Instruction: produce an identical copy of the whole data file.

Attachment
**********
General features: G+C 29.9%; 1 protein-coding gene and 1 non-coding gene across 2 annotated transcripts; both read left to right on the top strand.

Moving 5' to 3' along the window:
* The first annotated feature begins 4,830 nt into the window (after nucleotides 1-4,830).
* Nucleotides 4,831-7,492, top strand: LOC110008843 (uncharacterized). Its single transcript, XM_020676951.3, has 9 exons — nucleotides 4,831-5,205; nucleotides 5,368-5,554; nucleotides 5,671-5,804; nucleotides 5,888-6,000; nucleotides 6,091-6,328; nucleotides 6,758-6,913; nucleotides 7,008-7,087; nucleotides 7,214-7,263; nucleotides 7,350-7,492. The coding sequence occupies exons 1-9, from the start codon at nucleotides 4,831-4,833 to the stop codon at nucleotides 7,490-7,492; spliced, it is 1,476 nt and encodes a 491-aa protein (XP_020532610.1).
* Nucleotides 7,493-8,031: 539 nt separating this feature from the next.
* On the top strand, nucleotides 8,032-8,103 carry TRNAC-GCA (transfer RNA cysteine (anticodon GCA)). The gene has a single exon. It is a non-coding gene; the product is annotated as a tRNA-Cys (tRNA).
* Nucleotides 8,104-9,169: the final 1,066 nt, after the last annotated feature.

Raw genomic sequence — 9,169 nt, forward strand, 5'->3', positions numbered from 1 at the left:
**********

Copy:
General features: G+C 29.9%; 1 protein-coding gene and 1 non-coding gene across 2 annotated transcripts; both read left to right on the top strand.

Moving 5' to 3' along the window:
* The first annotated feature begins 4,830 nt into the window (after nucleotides 1-4,830).
* Nucleotides 4,831-7,492, top strand: LOC110008843 (uncharacterized). Its single transcript, XM_020676951.3, has 9 exons — nucleotides 4,831-5,205; nucleotides 5,368-5,554; nucleotides 5,671-5,804; nucleotides 5,888-6,000; nucleotides 6,091-6,328; nucleotides 6,758-6,913; nucleotides 7,008-7,087; nucleotides 7,214-7,263; nucleotides 7,350-7,492. The coding sequence occupies exons 1-9, from the start codon at nucleotides 4,831-4,833 to the stop codon at nucleotides 7,490-7,492; spliced, it is 1,476 nt and encodes a 491-aa protein (XP_020532610.1).
* Nucleotides 7,493-8,031: 539 nt separating this feature from the next.
* On the top strand, nucleotides 8,032-8,103 carry TRNAC-GCA (transfer RNA cysteine (anticodon GCA)). The gene has a single exon. It is a non-coding gene; the product is annotated as a tRNA-Cys (tRNA).
* Nucleotides 8,104-9,169: the final 1,066 nt, after the last annotated feature.

Raw genomic sequence — 9,169 nt, forward strand, 5'->3', positions numbered from 1 at the left: